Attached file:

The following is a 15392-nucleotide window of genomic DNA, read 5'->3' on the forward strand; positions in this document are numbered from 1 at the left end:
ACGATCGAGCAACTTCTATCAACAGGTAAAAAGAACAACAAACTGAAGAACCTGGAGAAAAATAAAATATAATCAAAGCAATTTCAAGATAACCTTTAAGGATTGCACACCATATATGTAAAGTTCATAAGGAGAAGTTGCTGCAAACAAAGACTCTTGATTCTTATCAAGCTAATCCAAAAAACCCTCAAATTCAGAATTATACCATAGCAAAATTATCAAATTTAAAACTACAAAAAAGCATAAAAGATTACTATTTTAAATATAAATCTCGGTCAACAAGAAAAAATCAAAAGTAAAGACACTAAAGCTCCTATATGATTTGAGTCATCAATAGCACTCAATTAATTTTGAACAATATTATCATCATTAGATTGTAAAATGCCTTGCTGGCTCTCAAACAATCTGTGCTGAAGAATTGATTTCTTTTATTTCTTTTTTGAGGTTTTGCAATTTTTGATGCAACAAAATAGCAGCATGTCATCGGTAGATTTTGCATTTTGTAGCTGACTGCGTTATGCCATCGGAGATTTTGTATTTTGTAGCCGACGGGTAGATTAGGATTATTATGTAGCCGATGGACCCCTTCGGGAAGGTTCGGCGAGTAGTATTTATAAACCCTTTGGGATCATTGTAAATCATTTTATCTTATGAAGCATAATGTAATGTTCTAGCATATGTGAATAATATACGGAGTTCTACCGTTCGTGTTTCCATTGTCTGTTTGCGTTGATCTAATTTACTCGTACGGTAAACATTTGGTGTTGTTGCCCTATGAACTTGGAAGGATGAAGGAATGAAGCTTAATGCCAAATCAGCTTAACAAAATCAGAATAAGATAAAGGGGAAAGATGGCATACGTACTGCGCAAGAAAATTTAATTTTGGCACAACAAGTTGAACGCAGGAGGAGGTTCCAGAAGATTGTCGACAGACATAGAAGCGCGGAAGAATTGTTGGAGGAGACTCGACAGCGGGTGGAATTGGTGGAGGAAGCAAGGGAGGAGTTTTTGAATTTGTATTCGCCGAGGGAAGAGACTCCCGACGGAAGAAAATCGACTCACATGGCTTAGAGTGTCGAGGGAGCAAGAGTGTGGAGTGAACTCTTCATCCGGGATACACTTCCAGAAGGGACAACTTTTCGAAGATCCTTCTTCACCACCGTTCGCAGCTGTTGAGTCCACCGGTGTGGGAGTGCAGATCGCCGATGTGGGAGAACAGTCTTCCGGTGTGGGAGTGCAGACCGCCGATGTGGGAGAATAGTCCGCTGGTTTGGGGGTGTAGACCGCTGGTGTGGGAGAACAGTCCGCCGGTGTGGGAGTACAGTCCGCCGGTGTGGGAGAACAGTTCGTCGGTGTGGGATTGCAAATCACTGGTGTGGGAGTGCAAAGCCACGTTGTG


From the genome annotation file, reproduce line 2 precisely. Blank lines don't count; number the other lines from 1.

ACGATCGAGCAACTTCTATCAACAGGTAAAAAGAACAACAAACTGAAGAACCTGGAGAAAAATAAAATATAATCAAAGCAATTTCAAGATAACCTTTAAGGATTGCACACCATATATGTAAAGTTCATAAGGAGAAGTTGCTGCAAACAAAGACTCTTGATTCTTATCAAGCTAATCCAAAAAACCCTCAAATTCAGAATTATACCATAGCAAAATTATCAAATTTAAAACTACAAAAAAGCATAAAAGATTACTATTTTAAATATAAATCTCGGTCAACAAGAAAAAATCAAAAGTAAAGACACTAAAGCTCCTATATGATTTGAGTCATCAATAGCACTCAATTAATTTTGAACAATATTATCATCATTAGATTGTAAAATGCCTTGCTGGCTCTCAAACAATCTGTGCTGAAGAATTGATTTCTTTTATTTCTTTTTTGAGGTTTTGCAATTTTTGATGCAACAAAATAGCAGCATGTCATCGGTAGATTTTGCATTTTGTAGCTGACTGCGTTATGCCATCGGAGATTTTGTATTTTGTAGCCGACGGGTAGATTAGGATTATTATGTAGCCGATGGACCCCTTCGGGAAGGTTCGGCGAGTAGTATTTATAAACCCTTTGGGATCATTGTAAATCATTTTATCTTATGAAGCATAATGTAATGTTCTAGCATATGTGAATAATATACGGAGTTCTACCGTTCGTGTTTCCATTGTCTGTTTGCGTTGATCTAATTTACTCGTACGGTAAACATTTGGTGTTGTTGCCCTATGAACTTGGAAGGATGAAGGAATGAAGCTTAATGCCAAATCAGCTTAACAAAATCAGAATAAGATAAAGGGGAAAGATGGCATACGTACTGCGCAAGAAAATTTAATTTTGGCACAACAAGTTGAACGCAGGAGGAGGTTCCAGAAGATTGTCGACAGACATAGAAGCGCGGAAGAATTGTTGGAGGAGACTCGACAGCGGGTGGAATTGGTGGAGGAAGCAAGGGAGGAGTTTTTGAATTTGTATTCGCCGAGGGAAGAGACTCCCGACGGAAGAAAATCGACTCACATGGCTTAGAGTGTCGAGGGAGCAAGAGTGTGGAGTGAACTCTTCATCCGGGATACACTTCCAGAAGGGACAACTTTTCGAAGATCCTTCTTCACCACCGTTCGCAGCTGTTGAGTCCACCGGTGTGGGAGTGCAGATCGCCGATGTGGGAGAACAGTCTTCCGGTGTGGGAGTGCAGACCGCCGATGTGGGAGAATAGTCCGCTGGTTTGGGGGTGTAGACCGCTGGTGTGGGAGAACAGTCCGCCGGTGTGGGAGTACAGTCCGCCGGTGTGGGAGAACAGTTCGTCGGTGTGGGATTGCAAATCACTGGTGTGGGAGTGCAAAGCCACGTTGTG